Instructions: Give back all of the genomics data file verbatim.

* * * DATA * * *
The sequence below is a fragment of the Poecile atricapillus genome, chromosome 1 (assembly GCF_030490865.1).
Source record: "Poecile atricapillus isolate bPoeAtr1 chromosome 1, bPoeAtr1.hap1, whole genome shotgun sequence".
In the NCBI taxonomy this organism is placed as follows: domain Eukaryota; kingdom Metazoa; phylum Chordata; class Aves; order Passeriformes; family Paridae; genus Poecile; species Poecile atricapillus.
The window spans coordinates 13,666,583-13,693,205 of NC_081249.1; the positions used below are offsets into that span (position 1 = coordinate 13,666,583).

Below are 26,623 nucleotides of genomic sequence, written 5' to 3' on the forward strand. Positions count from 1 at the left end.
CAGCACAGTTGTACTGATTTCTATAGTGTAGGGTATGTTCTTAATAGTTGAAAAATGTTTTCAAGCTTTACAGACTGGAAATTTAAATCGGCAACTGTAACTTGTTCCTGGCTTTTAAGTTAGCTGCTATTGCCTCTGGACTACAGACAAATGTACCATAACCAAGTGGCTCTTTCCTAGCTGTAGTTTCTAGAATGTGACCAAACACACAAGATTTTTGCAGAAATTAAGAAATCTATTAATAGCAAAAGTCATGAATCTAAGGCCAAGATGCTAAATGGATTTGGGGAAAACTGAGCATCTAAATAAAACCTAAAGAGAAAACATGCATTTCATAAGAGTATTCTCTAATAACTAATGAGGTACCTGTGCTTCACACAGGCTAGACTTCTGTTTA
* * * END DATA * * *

The sequence below is a fragment of the Poecile atricapillus genome, chromosome 1 (assembly GCF_030490865.1).
Source record: "Poecile atricapillus isolate bPoeAtr1 chromosome 1, bPoeAtr1.hap1, whole genome shotgun sequence".
In the NCBI taxonomy this organism is placed as follows: domain Eukaryota; kingdom Metazoa; phylum Chordata; class Aves; order Passeriformes; family Paridae; genus Poecile; species Poecile atricapillus.
The window spans coordinates 13,666,583-13,693,205 of NC_081249.1; the positions used below are offsets into that span (position 1 = coordinate 13,666,583).

Below are 26,623 nucleotides of genomic sequence, written 5' to 3' on the forward strand. Positions count from 1 at the left end.
CAGCACAGTTGTACTGATTTCTATAGTGTAGGGTATGTTCTTAATAGTTGAAAAATGTTTTCAAGCTTTACAGACTGGAAATTTAAATCGGCAACTGTAACTTGTTCCTGGCTTTTAAGTTAGCTGCTATTGCCTCTGGACTACAGACAAATGTACCATAACCAAGTGGCTCTTTCCTAGCTGTAGTTTCTAGAATGTGACCAAACACACAAGATTTTTGCAGAAATTAAGAAATCTATTAATAGCAAAAGTCATGAATCTAAGGCCAAGATGCTAAATGGATTTGGGGAAAACTGAGCATCTAAATAAAACCTAAAGAGAAAACATGCATTTCATAAGAGTATTCTCTAATAACTAATGAGGTACCTGTGCTTCACACAGGCTAGACTTCTGTTTA